Ex-minister George Yeo: Huawei ban won't stop spy threat when US and others are doing it too

Ex-minister George Yeo: Huawei ban won't stop spy threat when US and others are doing it too
PHOTO: South China Morning Post

Countries risk being vulnerable to spying if they use foreign telecoms providers, but banning Chinese companies such as Huawei will not eradicate the issue, Singapore's former foreign minister George Yeo has said.

Yeo, Singapore's foreign minister from 2004 to 2011 and minister for trade and industry for five years before that, said the suggestion that Huawei equipment would allow the Chinese government to spy on customers was one-sided.

"To be worried that 5G can expose you to foreign intelligence efforts is a legitimate worry, and every country must take precautions," Yeo said in an interview with the South China Morning Post.

"It is not just China which may enter your system - the United States and others are also trying to enter your system. If you are a small country, it is very tough because you don't have all the capabilities."

Yeo, the chairman and executive director of Kerry Logistics Network, said that during his time in government Singapore asked BlackBerry to build a data centre in the city state so that data would not have to go through Canada.

"In the field of intelligence, trust nobody and take your own precautions," he said.

The US was concerned about alleged spying by Huawei partly because if more countries used the company's equipment, American intelligence could be prevented from doing its own snooping, Yeo said.

"The Americans are so worried about Huawei not only because Huawei represents a possible vulnerability, but because using Huawei also makes it harder for American intelligence to gain access into other people's systems," he said.

"Huawei has been talking about the Americans' Prism surveillance system, which [American whistle-blower] Edward Snowden divulged was collecting information, even tapping [German Chancellor] Angela Merkel's telephone conversations.

"If you have a Huawei system it is harder for the Americans to do all this. So we can understand why they are not happy with Huawei."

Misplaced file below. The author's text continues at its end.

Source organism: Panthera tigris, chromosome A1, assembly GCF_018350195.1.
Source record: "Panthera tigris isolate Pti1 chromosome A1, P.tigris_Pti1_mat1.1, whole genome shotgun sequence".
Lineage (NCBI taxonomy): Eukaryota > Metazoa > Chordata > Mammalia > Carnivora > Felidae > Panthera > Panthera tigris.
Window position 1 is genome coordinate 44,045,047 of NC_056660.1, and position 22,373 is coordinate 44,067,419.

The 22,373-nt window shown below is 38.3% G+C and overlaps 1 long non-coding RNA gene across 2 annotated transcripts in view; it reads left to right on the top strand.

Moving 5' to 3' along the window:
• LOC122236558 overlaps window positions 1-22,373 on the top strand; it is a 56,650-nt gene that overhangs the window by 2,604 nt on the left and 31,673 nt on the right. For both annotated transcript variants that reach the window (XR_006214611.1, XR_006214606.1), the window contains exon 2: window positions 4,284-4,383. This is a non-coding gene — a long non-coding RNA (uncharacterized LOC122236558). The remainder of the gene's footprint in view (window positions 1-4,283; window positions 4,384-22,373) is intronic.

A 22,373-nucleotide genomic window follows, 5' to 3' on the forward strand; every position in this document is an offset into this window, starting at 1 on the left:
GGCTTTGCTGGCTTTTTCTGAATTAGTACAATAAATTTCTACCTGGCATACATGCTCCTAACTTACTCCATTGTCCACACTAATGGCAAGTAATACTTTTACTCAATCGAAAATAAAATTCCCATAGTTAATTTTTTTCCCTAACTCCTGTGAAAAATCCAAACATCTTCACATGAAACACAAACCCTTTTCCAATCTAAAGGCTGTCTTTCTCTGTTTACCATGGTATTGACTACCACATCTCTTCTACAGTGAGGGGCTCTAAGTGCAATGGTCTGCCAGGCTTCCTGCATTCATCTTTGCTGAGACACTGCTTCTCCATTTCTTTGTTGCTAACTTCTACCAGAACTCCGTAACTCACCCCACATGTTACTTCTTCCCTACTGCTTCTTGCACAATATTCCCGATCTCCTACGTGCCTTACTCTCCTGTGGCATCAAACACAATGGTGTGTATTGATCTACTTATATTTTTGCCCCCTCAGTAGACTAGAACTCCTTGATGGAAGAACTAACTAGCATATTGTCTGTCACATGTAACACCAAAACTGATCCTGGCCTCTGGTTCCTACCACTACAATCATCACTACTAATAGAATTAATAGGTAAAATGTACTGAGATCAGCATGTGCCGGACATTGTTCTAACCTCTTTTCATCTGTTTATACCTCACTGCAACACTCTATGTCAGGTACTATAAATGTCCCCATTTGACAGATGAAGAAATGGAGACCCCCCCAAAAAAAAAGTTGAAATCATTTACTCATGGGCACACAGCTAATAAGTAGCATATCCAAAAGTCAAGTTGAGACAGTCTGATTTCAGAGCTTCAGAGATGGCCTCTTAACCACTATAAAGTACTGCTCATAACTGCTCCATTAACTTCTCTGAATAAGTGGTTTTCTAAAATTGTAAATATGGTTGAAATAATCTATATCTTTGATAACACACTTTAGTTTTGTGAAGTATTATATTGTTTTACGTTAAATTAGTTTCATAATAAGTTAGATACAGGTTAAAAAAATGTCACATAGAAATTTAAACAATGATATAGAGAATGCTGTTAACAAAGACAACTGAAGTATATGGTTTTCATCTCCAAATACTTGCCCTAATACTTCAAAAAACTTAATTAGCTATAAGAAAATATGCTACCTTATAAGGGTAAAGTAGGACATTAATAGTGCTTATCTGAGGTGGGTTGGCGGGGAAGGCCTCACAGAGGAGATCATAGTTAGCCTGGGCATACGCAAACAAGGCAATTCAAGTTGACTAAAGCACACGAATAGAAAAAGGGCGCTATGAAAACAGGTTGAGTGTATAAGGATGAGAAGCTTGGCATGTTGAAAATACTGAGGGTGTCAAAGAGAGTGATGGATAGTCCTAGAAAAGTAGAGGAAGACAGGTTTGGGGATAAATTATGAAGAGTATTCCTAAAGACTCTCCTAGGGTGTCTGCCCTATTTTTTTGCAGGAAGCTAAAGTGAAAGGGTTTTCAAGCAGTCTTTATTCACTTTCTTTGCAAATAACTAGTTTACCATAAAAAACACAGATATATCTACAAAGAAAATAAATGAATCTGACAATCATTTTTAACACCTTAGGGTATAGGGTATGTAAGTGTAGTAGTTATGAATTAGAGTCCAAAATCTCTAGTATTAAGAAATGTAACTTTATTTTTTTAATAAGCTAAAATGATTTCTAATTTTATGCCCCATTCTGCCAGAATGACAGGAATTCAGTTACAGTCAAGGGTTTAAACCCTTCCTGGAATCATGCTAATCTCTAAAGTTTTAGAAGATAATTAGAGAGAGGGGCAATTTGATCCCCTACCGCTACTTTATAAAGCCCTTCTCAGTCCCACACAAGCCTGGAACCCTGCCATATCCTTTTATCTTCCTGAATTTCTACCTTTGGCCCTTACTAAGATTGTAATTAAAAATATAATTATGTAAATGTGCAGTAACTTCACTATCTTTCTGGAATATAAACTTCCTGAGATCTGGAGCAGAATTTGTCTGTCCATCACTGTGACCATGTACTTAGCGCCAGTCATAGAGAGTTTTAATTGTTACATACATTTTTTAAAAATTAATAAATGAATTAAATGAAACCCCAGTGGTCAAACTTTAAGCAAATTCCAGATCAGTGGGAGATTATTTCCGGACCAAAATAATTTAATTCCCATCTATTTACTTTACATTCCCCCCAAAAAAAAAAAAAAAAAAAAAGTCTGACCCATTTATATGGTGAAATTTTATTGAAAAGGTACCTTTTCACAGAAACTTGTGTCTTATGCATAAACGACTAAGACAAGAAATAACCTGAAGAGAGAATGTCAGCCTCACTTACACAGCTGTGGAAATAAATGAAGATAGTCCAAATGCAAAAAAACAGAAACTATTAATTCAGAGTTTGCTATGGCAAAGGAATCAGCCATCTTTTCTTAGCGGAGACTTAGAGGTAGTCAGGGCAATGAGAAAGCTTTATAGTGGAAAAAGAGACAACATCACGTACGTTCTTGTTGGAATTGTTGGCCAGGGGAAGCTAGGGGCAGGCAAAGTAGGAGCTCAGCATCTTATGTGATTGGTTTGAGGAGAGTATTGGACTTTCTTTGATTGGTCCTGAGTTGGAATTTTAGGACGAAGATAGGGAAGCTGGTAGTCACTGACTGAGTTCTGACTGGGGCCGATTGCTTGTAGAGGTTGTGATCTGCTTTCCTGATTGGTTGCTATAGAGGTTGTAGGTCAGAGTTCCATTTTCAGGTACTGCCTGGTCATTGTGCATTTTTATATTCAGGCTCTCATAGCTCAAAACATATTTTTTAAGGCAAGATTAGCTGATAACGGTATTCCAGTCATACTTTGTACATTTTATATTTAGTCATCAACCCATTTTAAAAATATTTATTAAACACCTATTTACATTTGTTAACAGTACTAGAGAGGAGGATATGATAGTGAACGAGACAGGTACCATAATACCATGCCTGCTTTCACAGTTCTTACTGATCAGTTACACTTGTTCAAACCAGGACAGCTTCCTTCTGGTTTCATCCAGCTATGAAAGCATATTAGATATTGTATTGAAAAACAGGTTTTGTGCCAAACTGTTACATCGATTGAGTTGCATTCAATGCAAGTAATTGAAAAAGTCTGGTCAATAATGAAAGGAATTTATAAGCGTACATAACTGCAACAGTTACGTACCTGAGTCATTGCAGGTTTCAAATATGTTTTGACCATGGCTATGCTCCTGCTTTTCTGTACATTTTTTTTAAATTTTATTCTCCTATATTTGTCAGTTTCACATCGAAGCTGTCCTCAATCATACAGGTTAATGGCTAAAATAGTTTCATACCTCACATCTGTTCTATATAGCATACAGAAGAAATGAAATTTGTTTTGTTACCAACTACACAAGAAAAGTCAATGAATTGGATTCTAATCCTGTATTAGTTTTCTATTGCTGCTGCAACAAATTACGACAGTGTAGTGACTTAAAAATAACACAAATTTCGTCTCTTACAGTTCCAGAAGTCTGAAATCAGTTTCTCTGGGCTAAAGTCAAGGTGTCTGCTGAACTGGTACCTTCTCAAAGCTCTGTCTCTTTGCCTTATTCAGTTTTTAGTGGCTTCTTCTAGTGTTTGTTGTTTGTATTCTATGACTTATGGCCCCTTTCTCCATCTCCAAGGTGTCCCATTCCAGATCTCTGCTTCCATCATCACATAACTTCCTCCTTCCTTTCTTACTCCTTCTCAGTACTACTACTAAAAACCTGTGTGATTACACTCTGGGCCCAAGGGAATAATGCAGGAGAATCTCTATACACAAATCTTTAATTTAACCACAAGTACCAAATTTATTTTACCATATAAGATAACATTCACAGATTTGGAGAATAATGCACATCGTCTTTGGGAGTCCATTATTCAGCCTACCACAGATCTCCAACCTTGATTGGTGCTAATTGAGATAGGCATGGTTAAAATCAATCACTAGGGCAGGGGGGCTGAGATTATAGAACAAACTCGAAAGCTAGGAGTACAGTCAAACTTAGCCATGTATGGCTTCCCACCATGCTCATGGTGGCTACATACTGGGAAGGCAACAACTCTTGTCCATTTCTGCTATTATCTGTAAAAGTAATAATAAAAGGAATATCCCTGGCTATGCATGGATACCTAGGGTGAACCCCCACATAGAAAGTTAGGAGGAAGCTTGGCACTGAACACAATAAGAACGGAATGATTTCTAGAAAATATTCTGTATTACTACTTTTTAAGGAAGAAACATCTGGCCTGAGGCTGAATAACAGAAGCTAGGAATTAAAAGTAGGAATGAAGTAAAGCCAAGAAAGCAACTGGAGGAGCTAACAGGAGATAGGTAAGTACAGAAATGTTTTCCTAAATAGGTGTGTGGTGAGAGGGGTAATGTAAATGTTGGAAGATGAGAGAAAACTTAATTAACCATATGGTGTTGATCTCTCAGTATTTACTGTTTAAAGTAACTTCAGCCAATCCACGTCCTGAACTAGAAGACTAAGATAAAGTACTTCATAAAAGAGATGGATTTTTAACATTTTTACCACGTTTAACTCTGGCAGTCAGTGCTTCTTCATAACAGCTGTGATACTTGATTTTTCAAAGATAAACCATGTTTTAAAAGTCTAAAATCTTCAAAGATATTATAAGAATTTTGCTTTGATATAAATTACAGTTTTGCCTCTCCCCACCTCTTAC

In February, Huawei's chairman Guo Ping denied his company had "back doors" in its equipment that facilitated spying and referred to the US intelligence work exposed by Snowden.

The US has been pressuring its allies to impose blanket bans on using Huawei 5G equipment and networks, and has threatened to reconsider sharing intelligence with them.

Canada, Australia and New Zealand have banned Huawei, while the European Union said this week it would not block Huawei but would increase scrutiny of it.

"The Europeans are not complying, the British and the Germans are going their own way, and more and more countries will take their alignment from Germany and Britain," Yeo said.

The solution, especially for smaller countries, he said, was to identify vulnerabilities rather than ban a specific provider.

"The solution is not to say 'I ban Huawei', but to go into smaller granularity about exactly what you are afraid of, what is vulnerable and how to armour-plate those things," he said.

"I don't think it's a binary problem; the answer is to go deeper, and all countries should begin to do that not just with respect to Huawei but with every telecom system that they allow into their country.

"It is not just Huawei that poses an intelligence threat - all the major powers pose an intelligence threat to small countries."

This article was first published in the South China Morning Post

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